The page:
Standing on the Shoulders of Apes Analyzing the Form and Function of the Hominoid Scapula Using Geometric Morphometrics and Finite Element Analysis


Objective The aim was to analyze the relationship between scapular form and function in hominoids by using geometric morphometrics (GM) and finite element analysis (FEA). Methods FEA was used to analyze the biomechanical performance of different hominoid scapulae by simulating static postural scenarios. GM was used to quantify scapular shape differences and the relationship between form and function was analyzed by applying both multivariate-multiple regressions and phylogenetic generalized leastsquares regressions (PGLS). Results Although it has been suggested that primate scapular morphology is mainly a product of function rather than phylogeny, our results showed that shape has a significant phylogenetic signal. There was a significant relationship between scapular shape and its biomechanical performance; hence at least part of the scapular shape variation is due to non-phylogenetic factors, probably related to functional demands. Discussion This study has shown that a combined approach using GM and FEAwas able to cast some light regarding the functional and phylogenetic contributions in hominoid scapular morphology, thus contributing to a better insight of the association between scapular form and function.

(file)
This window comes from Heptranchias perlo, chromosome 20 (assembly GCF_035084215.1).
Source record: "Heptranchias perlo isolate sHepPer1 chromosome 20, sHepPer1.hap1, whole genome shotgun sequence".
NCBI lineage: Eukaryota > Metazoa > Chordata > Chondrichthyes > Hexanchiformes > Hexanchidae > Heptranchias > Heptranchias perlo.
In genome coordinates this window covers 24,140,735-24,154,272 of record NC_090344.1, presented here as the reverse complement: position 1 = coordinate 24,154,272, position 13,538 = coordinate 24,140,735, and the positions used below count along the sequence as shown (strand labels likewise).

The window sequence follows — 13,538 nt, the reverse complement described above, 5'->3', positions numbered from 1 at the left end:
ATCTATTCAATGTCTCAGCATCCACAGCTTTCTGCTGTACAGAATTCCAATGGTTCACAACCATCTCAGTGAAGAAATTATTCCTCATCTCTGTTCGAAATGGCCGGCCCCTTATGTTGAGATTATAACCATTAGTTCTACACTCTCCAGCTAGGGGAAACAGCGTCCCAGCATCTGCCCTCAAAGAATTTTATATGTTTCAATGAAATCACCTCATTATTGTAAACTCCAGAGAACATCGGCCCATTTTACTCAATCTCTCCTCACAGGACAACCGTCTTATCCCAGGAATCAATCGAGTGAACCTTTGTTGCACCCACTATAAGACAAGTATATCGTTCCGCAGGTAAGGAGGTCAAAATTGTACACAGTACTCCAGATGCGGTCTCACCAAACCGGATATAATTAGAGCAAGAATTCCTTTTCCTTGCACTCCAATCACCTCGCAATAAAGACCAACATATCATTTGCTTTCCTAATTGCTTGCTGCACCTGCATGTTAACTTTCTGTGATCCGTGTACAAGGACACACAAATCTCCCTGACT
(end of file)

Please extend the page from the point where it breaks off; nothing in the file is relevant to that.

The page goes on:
In American Journal of Physical Anthropology 159,325–341 (2016)
Thomas A. Püschel
Thomas A. Püschel
Associate Professor in Evolutionary Anthropology

Wendy James Associate Professor in Evolutionary Anthropology at the School of Anthropology and Museum Ethnography, University of Oxford, and Tutorial Fellow at St. Hugh’s College. My main academic interest relates to the study of how and why the human and primate bodies have become the way they currently are. To answer this kind of questions, I apply a combination of statistical modelling, 3D morphometrics, virtual biomechanical techniques, computational simulations, phylogenetic comparative methods, and fieldwork. My research has focused on the morphological innovation along the human lineage, primate phylogenetics and adaptive evolution, palaeontological fieldwork in the Rift valley, and the development of new tools to analyse primate form and function in an evolutionary framework.